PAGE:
Call From Home
My phone is on, and I am available. At the moment, I’m back in my house. I worked five cases today. Everyone, all the patients and their families, were very kind. I had good surgeons and nurses too. It was a pleasure.
Last night I went to the craft store. I actually went to a Hobby Shop first, where there was no needle projects, it was more building racecars and airplanes and models and stuff.
But I manifested something. The other day I was thinking about the horror movie monster models I built when I was nine. I had the whole set–Dracula, Frankenstein, Mummy and my favorite, The Creature From The Black Lagoon. In our family, we cheered FOR the monsters on Saturday afternoon TV–because they were the underdog and the whole town was against them!
There are the shelf was the very exact model of the Creature From The Black Lagoon–the kit!
I bought it. And also a Bigfoot one for my boy, who really likes that TV show too.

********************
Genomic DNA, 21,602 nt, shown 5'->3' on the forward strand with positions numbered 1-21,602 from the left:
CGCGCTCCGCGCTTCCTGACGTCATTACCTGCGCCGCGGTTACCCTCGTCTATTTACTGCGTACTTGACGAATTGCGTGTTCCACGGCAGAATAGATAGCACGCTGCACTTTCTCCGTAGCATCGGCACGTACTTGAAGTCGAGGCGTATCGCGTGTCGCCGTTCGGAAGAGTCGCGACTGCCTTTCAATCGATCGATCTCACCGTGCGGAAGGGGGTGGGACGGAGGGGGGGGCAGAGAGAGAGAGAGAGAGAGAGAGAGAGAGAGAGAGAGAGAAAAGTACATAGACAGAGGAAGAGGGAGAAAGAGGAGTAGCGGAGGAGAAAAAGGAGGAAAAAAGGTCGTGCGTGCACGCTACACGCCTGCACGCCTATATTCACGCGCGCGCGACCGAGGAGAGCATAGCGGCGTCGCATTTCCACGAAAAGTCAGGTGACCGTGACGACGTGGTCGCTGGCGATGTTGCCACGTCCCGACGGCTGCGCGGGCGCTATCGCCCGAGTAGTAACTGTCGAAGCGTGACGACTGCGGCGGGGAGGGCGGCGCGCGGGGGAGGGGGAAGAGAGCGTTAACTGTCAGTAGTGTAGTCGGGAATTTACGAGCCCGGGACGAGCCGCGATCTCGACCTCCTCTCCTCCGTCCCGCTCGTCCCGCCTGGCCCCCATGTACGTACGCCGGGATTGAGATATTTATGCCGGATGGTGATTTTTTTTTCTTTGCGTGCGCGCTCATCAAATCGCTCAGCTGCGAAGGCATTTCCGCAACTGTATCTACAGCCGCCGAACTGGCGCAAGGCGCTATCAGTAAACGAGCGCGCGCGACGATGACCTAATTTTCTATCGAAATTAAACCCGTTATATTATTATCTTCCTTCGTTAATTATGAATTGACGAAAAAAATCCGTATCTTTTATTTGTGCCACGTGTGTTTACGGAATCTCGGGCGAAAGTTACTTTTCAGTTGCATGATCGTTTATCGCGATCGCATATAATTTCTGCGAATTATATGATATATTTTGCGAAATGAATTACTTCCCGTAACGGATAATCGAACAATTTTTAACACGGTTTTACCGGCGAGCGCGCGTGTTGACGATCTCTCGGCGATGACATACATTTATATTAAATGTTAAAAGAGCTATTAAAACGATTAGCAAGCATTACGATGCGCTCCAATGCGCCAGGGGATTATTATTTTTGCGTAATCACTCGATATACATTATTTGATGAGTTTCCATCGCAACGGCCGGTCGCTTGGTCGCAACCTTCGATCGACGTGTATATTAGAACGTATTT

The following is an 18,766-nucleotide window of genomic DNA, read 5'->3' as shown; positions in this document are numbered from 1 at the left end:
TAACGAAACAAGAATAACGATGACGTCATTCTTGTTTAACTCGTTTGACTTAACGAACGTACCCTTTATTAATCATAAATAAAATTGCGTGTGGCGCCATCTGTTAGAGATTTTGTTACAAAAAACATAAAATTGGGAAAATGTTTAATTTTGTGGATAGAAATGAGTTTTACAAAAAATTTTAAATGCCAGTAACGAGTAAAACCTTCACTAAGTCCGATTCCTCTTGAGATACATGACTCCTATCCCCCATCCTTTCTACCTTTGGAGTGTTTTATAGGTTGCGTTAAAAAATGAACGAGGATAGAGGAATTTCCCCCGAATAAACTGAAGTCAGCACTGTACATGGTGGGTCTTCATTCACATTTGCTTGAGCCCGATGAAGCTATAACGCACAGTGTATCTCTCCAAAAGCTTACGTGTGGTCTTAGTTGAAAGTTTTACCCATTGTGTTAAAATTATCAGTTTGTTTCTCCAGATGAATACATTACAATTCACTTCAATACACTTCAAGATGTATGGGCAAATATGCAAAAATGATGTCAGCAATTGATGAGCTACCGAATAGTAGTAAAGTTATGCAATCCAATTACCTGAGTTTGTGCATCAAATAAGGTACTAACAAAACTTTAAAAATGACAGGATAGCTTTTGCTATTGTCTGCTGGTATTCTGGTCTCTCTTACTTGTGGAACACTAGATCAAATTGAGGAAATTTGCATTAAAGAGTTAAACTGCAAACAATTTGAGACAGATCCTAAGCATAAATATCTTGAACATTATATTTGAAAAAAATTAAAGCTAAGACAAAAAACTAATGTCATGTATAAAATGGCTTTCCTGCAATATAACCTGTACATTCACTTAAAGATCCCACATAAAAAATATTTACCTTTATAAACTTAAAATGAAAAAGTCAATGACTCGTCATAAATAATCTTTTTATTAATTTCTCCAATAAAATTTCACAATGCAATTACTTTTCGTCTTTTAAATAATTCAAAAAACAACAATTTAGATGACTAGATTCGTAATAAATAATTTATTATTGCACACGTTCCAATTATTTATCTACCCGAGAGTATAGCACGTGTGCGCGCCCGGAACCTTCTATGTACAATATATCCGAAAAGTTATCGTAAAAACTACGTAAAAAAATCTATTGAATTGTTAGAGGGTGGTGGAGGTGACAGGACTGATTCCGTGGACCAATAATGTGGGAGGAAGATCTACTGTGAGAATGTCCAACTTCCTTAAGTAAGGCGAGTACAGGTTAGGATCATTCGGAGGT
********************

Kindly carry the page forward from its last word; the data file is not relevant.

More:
Where Is Decency?
- A woman had to have a c-section type incision for a surgery instead of the robot because her insurance company didn’t authorize it. The hospital wouldn’t allow it. So she cried on the phone with her surgeon for a half-hour the night before, and ended up having to stay IN the hospital for two days instead of go home. Someone said this way the hospital makes more money…
- United Behavioral Health just cut all reimbursements for counseling in half across the board, with no warning. It went from sixty dollars to thirty. And even at that, the counselor has to do an ‘interview’ on the phone to make sure the client is eligible for coverage with their treatment and diagnosis…
- A local hospital has established a ‘pay your copayment and deductible FIRST’ policy for all elective cases. Because insurance has changed to higher deductibles, hospitals are losing money. So–the question is, if you have insurance, but your deductible is sky high, IS it REALLY ‘insurance?’